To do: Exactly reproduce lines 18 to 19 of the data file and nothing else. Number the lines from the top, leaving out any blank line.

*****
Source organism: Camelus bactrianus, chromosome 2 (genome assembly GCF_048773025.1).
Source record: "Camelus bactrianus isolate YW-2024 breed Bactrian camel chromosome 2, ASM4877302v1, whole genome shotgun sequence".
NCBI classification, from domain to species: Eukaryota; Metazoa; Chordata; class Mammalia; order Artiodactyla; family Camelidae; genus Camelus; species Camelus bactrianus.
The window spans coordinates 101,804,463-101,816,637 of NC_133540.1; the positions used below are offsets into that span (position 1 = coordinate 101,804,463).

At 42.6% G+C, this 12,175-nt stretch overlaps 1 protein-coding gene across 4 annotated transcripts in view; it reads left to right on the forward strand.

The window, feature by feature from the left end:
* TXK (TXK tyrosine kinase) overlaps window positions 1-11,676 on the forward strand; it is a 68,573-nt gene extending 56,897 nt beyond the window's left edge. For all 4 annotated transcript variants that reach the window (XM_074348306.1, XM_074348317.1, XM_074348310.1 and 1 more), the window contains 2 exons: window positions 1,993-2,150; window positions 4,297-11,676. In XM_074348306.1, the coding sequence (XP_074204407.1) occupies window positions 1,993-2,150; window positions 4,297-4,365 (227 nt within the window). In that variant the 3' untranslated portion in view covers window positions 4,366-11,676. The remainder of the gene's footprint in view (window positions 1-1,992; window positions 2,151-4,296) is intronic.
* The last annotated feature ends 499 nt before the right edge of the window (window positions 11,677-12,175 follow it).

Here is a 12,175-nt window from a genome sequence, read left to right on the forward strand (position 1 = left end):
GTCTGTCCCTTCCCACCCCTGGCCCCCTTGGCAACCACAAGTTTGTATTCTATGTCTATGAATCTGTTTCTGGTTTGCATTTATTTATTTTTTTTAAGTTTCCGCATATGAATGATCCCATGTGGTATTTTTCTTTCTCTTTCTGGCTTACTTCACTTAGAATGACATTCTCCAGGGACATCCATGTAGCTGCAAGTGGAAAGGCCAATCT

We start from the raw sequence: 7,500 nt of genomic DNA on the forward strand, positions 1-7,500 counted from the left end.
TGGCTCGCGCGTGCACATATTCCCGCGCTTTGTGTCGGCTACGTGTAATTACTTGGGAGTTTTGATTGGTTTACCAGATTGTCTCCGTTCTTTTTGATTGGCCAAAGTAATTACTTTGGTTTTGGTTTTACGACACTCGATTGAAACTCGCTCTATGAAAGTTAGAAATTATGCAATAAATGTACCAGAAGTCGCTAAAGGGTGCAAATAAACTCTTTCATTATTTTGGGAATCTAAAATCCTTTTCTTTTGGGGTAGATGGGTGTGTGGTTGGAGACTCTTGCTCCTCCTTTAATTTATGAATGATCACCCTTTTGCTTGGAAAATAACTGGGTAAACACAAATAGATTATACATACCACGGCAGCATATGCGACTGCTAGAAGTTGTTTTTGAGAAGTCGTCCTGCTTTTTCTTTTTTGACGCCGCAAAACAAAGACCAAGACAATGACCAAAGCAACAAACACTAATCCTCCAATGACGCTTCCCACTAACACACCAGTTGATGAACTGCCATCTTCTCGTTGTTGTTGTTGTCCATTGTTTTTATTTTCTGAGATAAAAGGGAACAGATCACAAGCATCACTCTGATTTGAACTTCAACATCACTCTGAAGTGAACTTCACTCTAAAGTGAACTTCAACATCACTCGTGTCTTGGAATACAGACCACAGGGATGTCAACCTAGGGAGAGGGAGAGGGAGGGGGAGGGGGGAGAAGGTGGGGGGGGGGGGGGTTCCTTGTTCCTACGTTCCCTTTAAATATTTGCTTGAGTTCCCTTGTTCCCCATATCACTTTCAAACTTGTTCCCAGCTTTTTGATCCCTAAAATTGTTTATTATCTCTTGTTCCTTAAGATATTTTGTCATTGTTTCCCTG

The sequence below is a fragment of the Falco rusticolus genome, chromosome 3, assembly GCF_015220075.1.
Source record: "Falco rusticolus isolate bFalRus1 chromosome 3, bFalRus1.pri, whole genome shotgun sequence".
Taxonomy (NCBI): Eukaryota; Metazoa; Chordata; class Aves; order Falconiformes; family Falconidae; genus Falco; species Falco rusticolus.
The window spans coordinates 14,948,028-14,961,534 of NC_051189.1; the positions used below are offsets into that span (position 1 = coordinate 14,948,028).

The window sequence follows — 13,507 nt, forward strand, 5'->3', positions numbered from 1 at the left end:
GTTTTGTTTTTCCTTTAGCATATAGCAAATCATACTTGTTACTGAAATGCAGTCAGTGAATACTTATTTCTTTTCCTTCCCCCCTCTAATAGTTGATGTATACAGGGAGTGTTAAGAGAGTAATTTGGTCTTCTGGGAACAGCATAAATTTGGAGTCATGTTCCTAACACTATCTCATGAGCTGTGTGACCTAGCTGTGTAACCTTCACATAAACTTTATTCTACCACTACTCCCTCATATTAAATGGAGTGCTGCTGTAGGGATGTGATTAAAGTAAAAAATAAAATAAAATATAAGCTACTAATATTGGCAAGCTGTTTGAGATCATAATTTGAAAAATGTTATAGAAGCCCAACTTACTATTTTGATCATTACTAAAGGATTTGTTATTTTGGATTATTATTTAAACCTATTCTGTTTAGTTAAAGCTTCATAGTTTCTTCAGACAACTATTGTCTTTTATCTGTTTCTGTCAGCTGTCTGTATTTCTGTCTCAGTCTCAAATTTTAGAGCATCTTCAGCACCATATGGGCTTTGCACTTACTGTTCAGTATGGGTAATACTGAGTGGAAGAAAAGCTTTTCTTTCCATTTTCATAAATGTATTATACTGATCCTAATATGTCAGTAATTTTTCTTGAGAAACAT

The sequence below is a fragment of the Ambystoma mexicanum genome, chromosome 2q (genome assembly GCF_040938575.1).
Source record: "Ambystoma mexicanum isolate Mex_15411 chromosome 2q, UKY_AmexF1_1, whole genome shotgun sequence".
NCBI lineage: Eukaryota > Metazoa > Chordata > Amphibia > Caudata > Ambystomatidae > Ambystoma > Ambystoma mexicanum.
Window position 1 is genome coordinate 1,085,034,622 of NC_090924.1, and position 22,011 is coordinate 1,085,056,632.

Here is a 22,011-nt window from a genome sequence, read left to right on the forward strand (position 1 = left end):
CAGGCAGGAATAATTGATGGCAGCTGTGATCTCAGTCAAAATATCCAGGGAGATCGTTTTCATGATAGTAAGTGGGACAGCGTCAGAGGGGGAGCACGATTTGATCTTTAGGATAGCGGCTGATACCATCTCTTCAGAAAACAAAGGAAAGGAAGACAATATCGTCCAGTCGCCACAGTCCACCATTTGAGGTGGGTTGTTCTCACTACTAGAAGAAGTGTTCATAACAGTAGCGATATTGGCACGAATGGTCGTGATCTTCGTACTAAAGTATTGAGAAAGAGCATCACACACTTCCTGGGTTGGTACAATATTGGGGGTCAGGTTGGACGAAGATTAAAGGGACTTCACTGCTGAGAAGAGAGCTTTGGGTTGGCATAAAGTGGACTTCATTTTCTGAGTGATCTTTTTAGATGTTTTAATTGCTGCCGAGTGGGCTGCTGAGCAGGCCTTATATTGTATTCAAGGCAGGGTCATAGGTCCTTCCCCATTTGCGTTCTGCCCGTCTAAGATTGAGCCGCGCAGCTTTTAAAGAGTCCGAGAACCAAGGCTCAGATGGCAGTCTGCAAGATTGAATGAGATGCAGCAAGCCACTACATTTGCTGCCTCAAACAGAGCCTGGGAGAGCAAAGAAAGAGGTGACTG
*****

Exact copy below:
GTTTTGTTTTTCCTTTAGCATATAGCAAATCATACTTGTTACTGAAATGCAGTCAGTGAATACTTATTTCTTTTCCTTCCCCCCTCTAATAGTTGATGTATACAGGGAGTGTTAAGAGAGTAATTTGGTCTTCTGGGAACAGCATAAATTTGGAGTCATGTTCCTAACACTATCTCATGAGCTGTGTGACCTAGCTGTGTAACCTTCACATAAACTTTATTCTACCACTACTCCCTCATATTAAATGGAGTGCTGCTGTAGGGATGTGATTAAAGTAAAAAATAAAATAAAATATAAGCTACTAATATTGGCAAGCTGTTTGAGATCATAATTTGAAAAATGTTATAGAAGCCCAACTTACTATTTTGATCATTACTAAAGGATTTGTTATTTTGGATTATTATTTAAACCTATTCTGTTTAGTTAAAGCTTCATAGTTTCTTCAGACAACTATTGTCTTTTATCTGTTTCTGTCAGCTGTCTGTATTTCTGTCTCAGTCTCAAATTTTAGAGCATCTTCAGCACCATATGGGCTTTGCACTTACTGTTCAGTATGGGTAATACTGAGTGGAAGAAAAGCTTTTCTTTCCATTTTCATAAATGTATTATACTGATCCTAATATGTCAGTAATTTTTCTTGAGAAACAT

The sequence below is a fragment of the Ambystoma mexicanum genome, chromosome 2q (genome assembly GCF_040938575.1).